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Concordia plays host to Harvard at an exhibition hockey game

On October 19, the Stingers men's team is facing the Crimson for the first time in the university’s history
October 14, 2014
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By Tiffany Lafleur

Harvard vs. Concordia: The puck drops at 2 p.m. on Sunday, October 19 at the Ed Meagher Arena on the Loyola Campus. Harvard vs. Concordia: The puck drops at 2 p.m. on Sunday, October 19 at the Ed Meagher Arena on the Loyola Campus. Photos by Gil Talbot and Brianna Thicke


When Harvard calls and asks if you’re interested in a game of hockey, you say yes.

On Sunday, October 19 at 2 p.m., it will be Montreal vs. Boston as Concordia hosts the Harvard University men’s hockey team. The pre-season exhibition game, which is being held at the Ed Meagher Arena on the Loyola Campus, marks the first time Stingers will compete against the Crimson.

“Concordia — year in, year out — attracts good students and good hockey players,” says Ted Donato, a former NHL player and the head coach of the Harvard men’s hockey team since 2004. “It’s an opportunity to play against a competitive, reputable university. We’re very excited.”

Stingers captain Olivier Hinse is eager for the game to start. He hopes that as many people as possible will come out to support the Stingers. “We want to prove that Canadian university hockey is always improving.”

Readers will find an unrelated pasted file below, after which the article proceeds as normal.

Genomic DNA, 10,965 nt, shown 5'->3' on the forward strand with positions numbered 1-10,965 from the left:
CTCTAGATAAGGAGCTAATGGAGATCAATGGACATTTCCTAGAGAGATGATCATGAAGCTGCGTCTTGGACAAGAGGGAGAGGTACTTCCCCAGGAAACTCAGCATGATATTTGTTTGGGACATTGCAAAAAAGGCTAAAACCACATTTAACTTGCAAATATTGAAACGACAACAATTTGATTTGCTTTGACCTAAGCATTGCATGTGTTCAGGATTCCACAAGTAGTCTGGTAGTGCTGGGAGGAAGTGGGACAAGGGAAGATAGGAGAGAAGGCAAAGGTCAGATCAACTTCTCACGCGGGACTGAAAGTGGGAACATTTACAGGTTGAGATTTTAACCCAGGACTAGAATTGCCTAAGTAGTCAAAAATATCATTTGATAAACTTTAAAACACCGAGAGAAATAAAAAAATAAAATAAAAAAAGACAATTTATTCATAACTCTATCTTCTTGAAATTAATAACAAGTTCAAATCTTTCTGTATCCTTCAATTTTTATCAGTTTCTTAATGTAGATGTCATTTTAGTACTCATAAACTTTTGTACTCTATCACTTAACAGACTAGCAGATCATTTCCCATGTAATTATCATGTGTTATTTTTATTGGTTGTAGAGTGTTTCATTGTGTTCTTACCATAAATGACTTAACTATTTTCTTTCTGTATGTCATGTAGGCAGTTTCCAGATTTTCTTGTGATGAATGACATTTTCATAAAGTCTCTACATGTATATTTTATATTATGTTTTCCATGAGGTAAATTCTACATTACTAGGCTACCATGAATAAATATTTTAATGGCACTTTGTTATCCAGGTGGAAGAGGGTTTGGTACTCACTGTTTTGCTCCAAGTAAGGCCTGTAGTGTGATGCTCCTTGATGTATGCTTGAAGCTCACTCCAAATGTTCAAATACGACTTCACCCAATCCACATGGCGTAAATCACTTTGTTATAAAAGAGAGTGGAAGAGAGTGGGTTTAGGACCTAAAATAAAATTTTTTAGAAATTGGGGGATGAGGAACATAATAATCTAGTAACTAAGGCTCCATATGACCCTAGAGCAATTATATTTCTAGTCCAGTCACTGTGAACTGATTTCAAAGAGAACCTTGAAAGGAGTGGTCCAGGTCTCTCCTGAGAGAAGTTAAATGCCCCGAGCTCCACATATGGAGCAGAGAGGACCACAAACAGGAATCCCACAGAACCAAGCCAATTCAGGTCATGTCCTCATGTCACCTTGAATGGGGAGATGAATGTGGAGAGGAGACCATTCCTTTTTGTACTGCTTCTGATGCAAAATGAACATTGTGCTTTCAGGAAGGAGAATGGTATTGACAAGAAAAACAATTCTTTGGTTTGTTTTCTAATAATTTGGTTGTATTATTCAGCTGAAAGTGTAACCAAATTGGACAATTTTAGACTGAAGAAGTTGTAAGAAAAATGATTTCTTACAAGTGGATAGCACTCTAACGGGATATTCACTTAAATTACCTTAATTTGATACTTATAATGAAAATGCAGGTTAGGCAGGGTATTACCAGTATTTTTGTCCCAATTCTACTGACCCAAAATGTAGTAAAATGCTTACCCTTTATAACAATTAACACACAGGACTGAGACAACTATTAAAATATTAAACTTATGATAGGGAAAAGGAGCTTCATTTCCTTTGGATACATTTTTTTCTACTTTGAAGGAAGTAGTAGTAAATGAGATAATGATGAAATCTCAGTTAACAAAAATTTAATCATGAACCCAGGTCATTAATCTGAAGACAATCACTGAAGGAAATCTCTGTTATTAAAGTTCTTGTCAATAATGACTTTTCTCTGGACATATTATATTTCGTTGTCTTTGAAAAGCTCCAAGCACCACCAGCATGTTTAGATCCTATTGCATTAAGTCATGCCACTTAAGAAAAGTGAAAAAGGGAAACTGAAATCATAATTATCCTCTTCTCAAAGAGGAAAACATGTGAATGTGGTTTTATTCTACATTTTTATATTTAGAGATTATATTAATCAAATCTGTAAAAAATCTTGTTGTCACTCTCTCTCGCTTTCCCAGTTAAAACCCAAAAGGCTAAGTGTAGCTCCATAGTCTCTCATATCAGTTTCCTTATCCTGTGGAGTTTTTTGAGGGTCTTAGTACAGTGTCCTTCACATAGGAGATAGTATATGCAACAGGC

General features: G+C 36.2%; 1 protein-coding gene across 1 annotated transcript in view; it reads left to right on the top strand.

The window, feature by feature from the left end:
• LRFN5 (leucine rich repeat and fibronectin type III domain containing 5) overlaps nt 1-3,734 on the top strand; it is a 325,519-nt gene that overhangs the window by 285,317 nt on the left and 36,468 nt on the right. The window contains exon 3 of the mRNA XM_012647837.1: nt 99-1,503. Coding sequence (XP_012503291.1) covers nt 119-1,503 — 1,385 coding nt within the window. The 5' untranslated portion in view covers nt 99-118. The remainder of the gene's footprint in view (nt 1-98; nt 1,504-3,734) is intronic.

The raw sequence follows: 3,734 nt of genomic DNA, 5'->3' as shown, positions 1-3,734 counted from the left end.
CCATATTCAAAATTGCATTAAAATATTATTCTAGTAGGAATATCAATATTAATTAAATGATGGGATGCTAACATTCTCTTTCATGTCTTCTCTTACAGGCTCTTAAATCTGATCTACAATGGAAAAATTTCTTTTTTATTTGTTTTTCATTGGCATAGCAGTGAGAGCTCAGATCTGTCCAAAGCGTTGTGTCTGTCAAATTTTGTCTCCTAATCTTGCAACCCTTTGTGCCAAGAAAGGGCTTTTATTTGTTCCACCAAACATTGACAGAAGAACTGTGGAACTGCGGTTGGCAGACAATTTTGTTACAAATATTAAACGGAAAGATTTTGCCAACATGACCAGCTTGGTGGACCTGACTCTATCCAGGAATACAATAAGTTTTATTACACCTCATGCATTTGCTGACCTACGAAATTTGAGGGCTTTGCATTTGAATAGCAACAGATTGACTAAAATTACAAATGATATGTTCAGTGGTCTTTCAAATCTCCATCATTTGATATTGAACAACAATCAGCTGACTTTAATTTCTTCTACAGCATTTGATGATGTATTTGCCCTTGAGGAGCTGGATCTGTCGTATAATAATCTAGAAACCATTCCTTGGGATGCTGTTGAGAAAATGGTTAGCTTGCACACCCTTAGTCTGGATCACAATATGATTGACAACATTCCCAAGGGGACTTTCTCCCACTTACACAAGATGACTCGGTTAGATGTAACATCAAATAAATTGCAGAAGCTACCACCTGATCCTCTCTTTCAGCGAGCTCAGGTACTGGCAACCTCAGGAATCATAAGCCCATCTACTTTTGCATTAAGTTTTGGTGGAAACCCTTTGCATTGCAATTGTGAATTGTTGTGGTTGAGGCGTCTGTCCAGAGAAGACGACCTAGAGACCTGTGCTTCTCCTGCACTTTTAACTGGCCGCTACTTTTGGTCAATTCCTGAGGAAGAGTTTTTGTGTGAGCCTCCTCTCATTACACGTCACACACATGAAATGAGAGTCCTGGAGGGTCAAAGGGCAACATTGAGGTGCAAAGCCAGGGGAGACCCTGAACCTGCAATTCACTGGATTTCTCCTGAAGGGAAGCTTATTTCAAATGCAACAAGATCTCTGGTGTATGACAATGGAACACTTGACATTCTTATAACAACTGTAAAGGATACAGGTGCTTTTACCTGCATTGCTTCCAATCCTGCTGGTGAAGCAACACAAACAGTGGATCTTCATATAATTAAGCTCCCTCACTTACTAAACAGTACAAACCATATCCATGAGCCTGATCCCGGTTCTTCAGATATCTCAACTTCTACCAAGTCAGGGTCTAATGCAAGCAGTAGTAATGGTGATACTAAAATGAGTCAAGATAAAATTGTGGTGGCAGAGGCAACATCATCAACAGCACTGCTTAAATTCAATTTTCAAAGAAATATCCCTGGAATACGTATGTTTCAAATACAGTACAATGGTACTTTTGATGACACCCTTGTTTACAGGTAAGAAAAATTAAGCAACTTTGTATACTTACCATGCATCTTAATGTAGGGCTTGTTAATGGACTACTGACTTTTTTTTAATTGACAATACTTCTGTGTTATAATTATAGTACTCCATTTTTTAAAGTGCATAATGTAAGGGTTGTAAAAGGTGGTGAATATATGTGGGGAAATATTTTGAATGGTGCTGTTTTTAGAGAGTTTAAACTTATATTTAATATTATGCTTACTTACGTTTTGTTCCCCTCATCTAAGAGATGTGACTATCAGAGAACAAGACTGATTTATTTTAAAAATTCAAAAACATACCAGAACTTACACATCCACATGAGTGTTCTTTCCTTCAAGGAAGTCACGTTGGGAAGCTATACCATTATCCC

Kevin Figsby, the Stingers’ head coach, agrees: “We’re pretty thrilled they chose to play against us and wanted to come to Montreal. It gives us another opportunity to showcase our Stinger’s men’s hockey program.”

He says the exhibition game against Harvard is an unprecedented opportunity for the Concordia student body to see a top-level National Collegiate Athletic Association (NCAA) team play a top Canadian university team, and to be proud of their school. “We’ve been invited to some good schools over the years — Vermont, Yale, Brown. And now we get Harvard here.”

The Harvard Crimson men’s hockey team is in Division 1 of the NCAA. Its program has produced 25 NHL players over the years: Craig Adams, Dominic Moore and Alex Killorn, to name three.

“We have a great amount of respect for the players and the coaching staff at Concordia. It will be a great challenge,” says Donato, acknowledging Harvard’s history of recruiting great Montreal players, and the long-standing rivalry between Boston and Montreal hockey teams.

Harvard forward Philip Zielonka is from Montreal and remains an avid Habs supporter, even though he now resides in Boston Bruins territory. He insists he doesn’t feel conflicted about playing against a team from his hometown — he’s just happy to be back.

“When I first heard about it, it was still in the works, but I was definitely hoping it would come true,” says Zielonka. “Unfortunately, we won't be spending much time in Montreal, but I think as a team we’ll enjoy our time there, while also getting ready for our season.”

Hinse has a positive outlook for the upcoming season. Although he doesn’t want to make any predictions, he believes the Stingers have a strong team. “We'll take it game by game.”

Harvard is ranked as the second best university in the world, according to Times Higher Education’s 2013-14 World University Rankings. Earlier this month, Concordia’s John Molson MBA ranked third in Canada and 81st in the world in The Economist’s “Which MBA” survey.


Cheer on the Stingers as Concordia faces Harvard,
one of the most esteemed Ivy League universities. The puck drops at 2 p.m. on Sunday, October 19 at the Ed Meagher Arena (7200 Sherbrooke St. W.)

 



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